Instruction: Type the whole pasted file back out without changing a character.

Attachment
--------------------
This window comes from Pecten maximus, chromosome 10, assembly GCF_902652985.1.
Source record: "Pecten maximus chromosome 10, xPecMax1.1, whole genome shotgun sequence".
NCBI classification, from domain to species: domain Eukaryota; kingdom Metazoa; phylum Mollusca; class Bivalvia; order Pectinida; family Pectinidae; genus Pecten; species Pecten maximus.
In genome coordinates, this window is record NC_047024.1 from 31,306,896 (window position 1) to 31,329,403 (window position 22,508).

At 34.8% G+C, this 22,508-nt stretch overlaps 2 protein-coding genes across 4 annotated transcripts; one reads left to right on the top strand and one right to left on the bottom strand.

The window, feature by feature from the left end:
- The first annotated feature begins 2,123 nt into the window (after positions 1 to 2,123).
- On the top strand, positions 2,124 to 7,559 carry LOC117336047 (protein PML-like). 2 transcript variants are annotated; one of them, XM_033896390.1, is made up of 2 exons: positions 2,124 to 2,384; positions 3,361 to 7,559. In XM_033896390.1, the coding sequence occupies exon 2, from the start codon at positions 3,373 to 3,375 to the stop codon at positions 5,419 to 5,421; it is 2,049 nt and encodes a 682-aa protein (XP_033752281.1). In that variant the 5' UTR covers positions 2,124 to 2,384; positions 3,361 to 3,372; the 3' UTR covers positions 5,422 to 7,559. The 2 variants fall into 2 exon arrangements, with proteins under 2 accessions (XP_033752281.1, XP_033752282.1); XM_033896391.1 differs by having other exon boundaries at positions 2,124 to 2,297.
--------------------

This window comes from Pecten maximus, chromosome 10, assembly GCF_902652985.1.
Source record: "Pecten maximus chromosome 10, xPecMax1.1, whole genome shotgun sequence".
NCBI classification, from domain to species: domain Eukaryota; kingdom Metazoa; phylum Mollusca; class Bivalvia; order Pectinida; family Pectinidae; genus Pecten; species Pecten maximus.
In genome coordinates, this window is record NC_047024.1 from 31,306,896 (window position 1) to 31,329,403 (window position 22,508).

At 34.8% G+C, this 22,508-nt stretch overlaps 2 protein-coding genes across 4 annotated transcripts; one reads left to right on the top strand and one right to left on the bottom strand.

The window, feature by feature from the left end:
- The first annotated feature begins 2,123 nt into the window (after positions 1 to 2,123).
- On the top strand, positions 2,124 to 7,559 carry LOC117336047 (protein PML-like). 2 transcript variants are annotated; one of them, XM_033896390.1, is made up of 2 exons: positions 2,124 to 2,384; positions 3,361 to 7,559. In XM_033896390.1, the coding sequence occupies exon 2, from the start codon at positions 3,373 to 3,375 to the stop codon at positions 5,419 to 5,421; it is 2,049 nt and encodes a 682-aa protein (XP_033752281.1). In that variant the 5' UTR covers positions 2,124 to 2,384; positions 3,361 to 3,372; the 3' UTR covers positions 5,422 to 7,559. The 2 variants fall into 2 exon arrangements, with proteins under 2 accessions (XP_033752281.1, XP_033752282.1); XM_033896391.1 differs by having other exon boundaries at positions 2,124 to 2,297.